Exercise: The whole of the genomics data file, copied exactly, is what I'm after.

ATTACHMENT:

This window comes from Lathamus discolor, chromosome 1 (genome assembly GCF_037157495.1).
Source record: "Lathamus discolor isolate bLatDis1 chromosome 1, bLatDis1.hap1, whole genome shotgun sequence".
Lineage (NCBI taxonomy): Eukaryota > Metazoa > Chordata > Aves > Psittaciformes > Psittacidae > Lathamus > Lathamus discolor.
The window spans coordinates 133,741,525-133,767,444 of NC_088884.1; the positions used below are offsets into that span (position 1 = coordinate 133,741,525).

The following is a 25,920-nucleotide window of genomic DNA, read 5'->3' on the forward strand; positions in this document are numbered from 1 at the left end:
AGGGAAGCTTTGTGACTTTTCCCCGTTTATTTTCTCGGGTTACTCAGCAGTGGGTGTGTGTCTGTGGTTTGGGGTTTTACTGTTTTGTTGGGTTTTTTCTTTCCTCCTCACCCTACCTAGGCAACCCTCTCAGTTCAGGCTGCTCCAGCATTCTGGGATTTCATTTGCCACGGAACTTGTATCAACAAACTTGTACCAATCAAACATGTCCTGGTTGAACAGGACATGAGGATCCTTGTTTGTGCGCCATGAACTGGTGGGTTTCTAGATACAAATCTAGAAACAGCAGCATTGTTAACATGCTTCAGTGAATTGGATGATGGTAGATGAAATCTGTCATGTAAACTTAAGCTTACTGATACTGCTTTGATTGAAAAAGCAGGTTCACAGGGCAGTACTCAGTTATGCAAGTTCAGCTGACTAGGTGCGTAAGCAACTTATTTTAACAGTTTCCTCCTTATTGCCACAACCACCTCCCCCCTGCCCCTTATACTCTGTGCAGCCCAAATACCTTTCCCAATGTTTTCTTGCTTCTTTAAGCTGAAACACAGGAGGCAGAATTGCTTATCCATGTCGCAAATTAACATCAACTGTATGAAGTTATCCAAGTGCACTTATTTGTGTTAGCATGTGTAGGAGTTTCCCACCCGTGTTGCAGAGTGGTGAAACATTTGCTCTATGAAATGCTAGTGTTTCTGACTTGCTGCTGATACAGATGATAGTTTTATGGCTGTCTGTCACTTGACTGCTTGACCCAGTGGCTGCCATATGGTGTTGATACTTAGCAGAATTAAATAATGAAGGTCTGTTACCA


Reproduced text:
This window comes from Lathamus discolor, chromosome 1 (genome assembly GCF_037157495.1).
Source record: "Lathamus discolor isolate bLatDis1 chromosome 1, bLatDis1.hap1, whole genome shotgun sequence".
Lineage (NCBI taxonomy): Eukaryota > Metazoa > Chordata > Aves > Psittaciformes > Psittacidae > Lathamus > Lathamus discolor.
The window spans coordinates 133,741,525-133,767,444 of NC_088884.1; the positions used below are offsets into that span (position 1 = coordinate 133,741,525).

The following is a 25,920-nucleotide window of genomic DNA, read 5'->3' on the forward strand; positions in this document are numbered from 1 at the left end:
AGGGAAGCTTTGTGACTTTTCCCCGTTTATTTTCTCGGGTTACTCAGCAGTGGGTGTGTGTCTGTGGTTTGGGGTTTTACTGTTTTGTTGGGTTTTTTCTTTCCTCCTCACCCTACCTAGGCAACCCTCTCAGTTCAGGCTGCTCCAGCATTCTGGGATTTCATTTGCCACGGAACTTGTATCAACAAACTTGTACCAATCAAACATGTCCTGGTTGAACAGGACATGAGGATCCTTGTTTGTGCGCCATGAACTGGTGGGTTTCTAGATACAAATCTAGAAACAGCAGCATTGTTAACATGCTTCAGTGAATTGGATGATGGTAGATGAAATCTGTCATGTAAACTTAAGCTTACTGATACTGCTTTGATTGAAAAAGCAGGTTCACAGGGCAGTACTCAGTTATGCAAGTTCAGCTGACTAGGTGCGTAAGCAACTTATTTTAACAGTTTCCTCCTTATTGCCACAACCACCTCCCCCCTGCCCCTTATACTCTGTGCAGCCCAAATACCTTTCCCAATGTTTTCTTGCTTCTTTAAGCTGAAACACAGGAGGCAGAATTGCTTATCCATGTCGCAAATTAACATCAACTGTATGAAGTTATCCAAGTGCACTTATTTGTGTTAGCATGTGTAGGAGTTTCCCACCCGTGTTGCAGAGTGGTGAAACATTTGCTCTATGAAATGCTAGTGTTTCTGACTTGCTGCTGATACAGATGATAGTTTTATGGCTGTCTGTCACTTGACTGCTTGACCCAGTGGCTGCCATATGGTGTTGATACTTAGCAGAATTAAATAATGAAGGTCTGTTACCA